Thomas Cook confident on turnaround as disposals hit target

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Thomas Cook said that summer bookings were developing in line with its expectations. Reuters Thomas Cook said that summer bookings were developing in line with its expectations. Reuters
SummaryBritish holiday operator Thomas Cook said a 45 million pound sale.

British holiday operator Thomas Cook said a 45 million pound sale on Tuesday helped it reach a target for disposals ahead of schedule as it reported a narrowing seasonal loss, giving it further confidence in its turnaround plan.

The company also said that summer bookings were developing in line with its expectations. Bookings for summer holidays are a closely-watched metric as they generate the bulk of the firm's earnings.

The tour operator is half-way into a three-year cost-cutting plan to turn the company around by slashing jobs, shutting branches and selling parts of its business.

The agreed sale of Gold Medal, a distributor of scheduled flights, hotels and car hire, on Tuesday to a unit of the Emirates Group for 45 million pounds, brought disposal proceeds to 125 million pounds, the company said.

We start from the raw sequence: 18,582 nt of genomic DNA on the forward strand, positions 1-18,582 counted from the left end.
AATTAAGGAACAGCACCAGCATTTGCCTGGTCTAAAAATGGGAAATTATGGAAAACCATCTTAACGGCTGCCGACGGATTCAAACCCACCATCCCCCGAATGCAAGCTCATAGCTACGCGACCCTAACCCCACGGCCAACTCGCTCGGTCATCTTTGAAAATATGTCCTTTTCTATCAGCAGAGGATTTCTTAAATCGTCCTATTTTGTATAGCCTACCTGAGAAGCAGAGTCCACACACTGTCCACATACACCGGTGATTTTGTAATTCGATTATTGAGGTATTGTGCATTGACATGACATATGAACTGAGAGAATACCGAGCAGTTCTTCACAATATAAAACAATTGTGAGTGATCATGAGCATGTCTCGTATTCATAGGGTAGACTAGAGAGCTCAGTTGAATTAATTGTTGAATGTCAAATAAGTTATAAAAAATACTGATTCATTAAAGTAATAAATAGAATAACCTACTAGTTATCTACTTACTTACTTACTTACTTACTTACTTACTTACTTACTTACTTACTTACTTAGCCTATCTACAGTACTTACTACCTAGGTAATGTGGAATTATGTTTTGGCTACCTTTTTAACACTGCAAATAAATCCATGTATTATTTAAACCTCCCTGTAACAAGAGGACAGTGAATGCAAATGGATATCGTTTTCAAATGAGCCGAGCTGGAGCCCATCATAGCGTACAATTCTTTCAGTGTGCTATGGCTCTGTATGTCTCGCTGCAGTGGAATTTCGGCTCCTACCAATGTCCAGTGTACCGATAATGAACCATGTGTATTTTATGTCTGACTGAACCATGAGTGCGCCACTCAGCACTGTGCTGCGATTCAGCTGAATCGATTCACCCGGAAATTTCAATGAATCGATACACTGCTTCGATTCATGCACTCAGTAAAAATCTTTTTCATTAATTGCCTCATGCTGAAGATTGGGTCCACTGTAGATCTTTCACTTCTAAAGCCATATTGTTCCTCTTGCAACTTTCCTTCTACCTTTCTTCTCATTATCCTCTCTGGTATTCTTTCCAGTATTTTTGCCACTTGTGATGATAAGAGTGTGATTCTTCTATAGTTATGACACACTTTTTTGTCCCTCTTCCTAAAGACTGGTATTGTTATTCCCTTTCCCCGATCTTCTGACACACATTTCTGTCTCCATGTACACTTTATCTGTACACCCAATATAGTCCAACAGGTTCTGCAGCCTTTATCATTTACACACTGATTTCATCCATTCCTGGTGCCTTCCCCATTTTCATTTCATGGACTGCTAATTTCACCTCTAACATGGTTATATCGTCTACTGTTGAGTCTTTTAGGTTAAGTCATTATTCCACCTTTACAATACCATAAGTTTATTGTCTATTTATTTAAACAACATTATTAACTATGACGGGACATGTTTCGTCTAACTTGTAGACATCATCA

It had set a target for earning between 100 and 150 million pounds from divestments by the end of 2015.

The world's oldest travel group, whose history dates back 173-years, posted an underlying operating loss of 56 million pounds in the three months to the end of December, a 15 percent improvement on the corresponding year earlier period.

"Our first quarter results, new product revenue growth, web integration, cost out and profit improvement programmes ... give us confidence of achieving our targets and delivering even more value in the years to come," Chief Executive Harriet Green said in a statement.

Thomas Cook announced plans last November to cut costs by 440 million pounds by 2015 - 10 percent more than previously expected - and to deliver a further 440 million pounds of savings by 2018, partially through a move to sell more holidays online.

Green joined less than two years ago, after the company was brought to its knees in 2011 from the combined impact of the euro zone debt crisis, high fuel costs and political turmoil in holiday destinations Egypt and Tunisia.

Shares in Thomas Cook, which have more than doubled over the last year and are up over 30 percent in the last three months, closed at 185.4 pence on Monday, having slumped as low as 8 pence in late 2011.

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